The main thing that was wrong was that everything seemed to have gotten just a little worse, or at best remained the same. You would have predicted a least a few facets of everyday life would improve markedly in twenty-two years. Her father contented the War was behind it all: any person who showed a shred of talent was sucked up by UNEF; the very best fell to the Elite Conscription Act and wound up being cannon fodder.

It was hard not to agree with him. Wars in the past often accelerated social reform, provided technological benefits, even sparked artistic activity. This one, however, seemed tailor-made to provide none of these positive by-products. Such improvements as had been made on late-twentieth-century technology were – like tachyon bombs and warships two kilometers long – at best, interesting developments of things that only required the synergy of money and existing engineering techniques. Social reform? The world was technically under martial law.


#529

Forever War is definitely a product of it’s time, and Haldeman has expressed regret about the weird messaging about homosexuality, if that helps at all. I think it’s worth reading as a “see how vets who were fucked up about Nam we’re trying to deal in 1974” book, but obviously that has some major issues that can’t be excused.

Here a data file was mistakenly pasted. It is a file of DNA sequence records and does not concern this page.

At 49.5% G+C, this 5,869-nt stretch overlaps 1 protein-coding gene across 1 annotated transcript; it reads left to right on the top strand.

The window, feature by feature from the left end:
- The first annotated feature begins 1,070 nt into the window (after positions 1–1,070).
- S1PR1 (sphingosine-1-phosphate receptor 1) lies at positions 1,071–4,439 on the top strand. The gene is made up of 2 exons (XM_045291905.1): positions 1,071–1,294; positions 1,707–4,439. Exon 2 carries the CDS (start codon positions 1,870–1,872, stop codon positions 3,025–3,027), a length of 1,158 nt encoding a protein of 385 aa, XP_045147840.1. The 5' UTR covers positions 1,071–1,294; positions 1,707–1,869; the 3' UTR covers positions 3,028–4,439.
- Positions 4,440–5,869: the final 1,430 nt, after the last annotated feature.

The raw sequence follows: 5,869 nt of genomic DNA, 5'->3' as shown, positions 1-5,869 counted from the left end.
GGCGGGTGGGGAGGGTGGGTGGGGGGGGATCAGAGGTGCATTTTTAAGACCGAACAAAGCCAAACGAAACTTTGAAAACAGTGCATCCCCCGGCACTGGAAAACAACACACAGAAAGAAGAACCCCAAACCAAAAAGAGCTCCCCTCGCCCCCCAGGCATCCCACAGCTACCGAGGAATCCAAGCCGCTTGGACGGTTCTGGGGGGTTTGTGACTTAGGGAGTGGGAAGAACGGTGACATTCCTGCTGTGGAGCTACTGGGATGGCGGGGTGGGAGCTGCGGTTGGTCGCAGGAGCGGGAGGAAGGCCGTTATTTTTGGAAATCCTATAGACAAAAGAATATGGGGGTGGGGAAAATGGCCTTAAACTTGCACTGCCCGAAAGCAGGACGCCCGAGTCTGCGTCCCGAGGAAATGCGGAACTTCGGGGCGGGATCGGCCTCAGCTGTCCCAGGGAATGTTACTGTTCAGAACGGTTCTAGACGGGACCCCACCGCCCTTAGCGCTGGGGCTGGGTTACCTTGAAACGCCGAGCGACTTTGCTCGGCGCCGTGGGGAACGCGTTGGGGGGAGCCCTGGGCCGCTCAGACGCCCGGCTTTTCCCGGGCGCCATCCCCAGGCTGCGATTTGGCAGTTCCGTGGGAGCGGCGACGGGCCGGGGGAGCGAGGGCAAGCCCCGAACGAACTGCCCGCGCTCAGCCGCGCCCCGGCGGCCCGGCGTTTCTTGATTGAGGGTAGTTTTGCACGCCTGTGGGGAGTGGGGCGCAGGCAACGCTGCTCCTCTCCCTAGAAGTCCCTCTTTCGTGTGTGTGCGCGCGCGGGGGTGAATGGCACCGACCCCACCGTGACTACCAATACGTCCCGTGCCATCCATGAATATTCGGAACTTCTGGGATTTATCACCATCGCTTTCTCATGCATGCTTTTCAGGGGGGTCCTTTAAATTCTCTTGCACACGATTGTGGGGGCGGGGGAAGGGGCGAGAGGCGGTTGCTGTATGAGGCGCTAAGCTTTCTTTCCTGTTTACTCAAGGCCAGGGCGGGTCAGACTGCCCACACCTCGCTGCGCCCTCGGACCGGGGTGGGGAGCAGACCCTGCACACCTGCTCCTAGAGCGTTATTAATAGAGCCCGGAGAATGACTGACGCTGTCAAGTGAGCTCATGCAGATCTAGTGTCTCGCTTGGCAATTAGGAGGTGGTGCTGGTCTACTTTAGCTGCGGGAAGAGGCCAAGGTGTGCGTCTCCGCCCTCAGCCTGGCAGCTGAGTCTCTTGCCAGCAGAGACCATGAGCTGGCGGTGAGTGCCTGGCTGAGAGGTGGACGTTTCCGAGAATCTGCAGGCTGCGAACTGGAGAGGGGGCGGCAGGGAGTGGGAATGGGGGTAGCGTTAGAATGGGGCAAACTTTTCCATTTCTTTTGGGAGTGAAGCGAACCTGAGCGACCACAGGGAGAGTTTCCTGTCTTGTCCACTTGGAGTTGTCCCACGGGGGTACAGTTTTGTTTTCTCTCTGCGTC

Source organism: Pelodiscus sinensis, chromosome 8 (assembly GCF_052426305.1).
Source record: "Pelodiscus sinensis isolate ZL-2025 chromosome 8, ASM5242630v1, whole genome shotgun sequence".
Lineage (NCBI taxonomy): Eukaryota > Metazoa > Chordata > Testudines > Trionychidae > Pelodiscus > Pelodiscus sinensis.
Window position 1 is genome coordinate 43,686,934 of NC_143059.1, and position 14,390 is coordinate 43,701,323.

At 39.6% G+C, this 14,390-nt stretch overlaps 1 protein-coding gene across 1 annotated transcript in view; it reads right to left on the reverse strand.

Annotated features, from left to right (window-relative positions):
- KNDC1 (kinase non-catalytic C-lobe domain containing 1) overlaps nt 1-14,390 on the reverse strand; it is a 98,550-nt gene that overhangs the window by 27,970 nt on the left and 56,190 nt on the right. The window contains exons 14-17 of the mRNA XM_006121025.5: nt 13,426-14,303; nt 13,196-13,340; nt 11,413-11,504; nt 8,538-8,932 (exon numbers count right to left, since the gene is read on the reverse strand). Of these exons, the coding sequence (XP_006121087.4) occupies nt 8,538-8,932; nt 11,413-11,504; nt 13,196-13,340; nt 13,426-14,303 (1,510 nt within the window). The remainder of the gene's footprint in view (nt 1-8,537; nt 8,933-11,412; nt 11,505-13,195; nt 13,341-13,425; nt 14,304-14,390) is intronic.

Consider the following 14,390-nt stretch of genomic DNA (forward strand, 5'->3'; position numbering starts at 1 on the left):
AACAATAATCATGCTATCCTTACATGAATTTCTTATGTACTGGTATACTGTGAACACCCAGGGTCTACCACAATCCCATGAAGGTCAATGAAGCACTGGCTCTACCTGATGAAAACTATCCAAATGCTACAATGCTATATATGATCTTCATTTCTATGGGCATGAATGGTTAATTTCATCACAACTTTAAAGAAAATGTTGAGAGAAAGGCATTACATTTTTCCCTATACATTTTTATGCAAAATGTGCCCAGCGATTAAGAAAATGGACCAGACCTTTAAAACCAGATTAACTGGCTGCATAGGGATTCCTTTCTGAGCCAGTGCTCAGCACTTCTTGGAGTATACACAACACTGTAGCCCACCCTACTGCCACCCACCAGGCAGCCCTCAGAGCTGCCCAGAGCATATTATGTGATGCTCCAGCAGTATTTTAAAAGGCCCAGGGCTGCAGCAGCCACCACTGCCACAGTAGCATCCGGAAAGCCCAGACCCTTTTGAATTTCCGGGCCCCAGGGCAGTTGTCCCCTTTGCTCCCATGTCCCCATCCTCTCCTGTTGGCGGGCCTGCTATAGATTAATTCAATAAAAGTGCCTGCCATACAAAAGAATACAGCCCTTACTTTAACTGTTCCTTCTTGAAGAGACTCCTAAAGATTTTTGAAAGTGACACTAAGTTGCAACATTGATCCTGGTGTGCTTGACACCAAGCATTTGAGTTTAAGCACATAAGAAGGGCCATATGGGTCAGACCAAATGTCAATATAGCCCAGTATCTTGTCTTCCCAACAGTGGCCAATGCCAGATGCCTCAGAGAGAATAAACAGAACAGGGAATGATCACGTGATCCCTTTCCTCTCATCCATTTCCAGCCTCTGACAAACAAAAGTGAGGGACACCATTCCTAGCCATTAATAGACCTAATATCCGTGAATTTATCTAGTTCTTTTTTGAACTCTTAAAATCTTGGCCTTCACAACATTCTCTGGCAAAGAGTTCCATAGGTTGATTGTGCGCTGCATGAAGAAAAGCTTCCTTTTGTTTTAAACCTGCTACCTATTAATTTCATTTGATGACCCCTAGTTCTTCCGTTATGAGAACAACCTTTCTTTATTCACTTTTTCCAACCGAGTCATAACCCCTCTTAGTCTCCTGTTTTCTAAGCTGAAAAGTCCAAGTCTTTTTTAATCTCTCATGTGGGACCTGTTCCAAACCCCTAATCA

#530

Yeah, that’s what I read when I was looking into whether or not Haldeman was secretly an Orson Scott Card-type.

Does feel like he went way too hard on the dystopia of Earth a mere 30 years in the future, though. Like, there are roving gangs of rapists on every street, there are thugs waiting to assault you in literally every elevator, and farmers are regularly attacked by raiders in armored trucks. Seemed like a lot, especially now that it is 2020 and everything is horrible, but nowhere near that horrible.

Just sets off some alarms in my brain when he’s using an anti-gay conspiracy theory out of InfoWars to show the moral and cultural degradation of future Earth.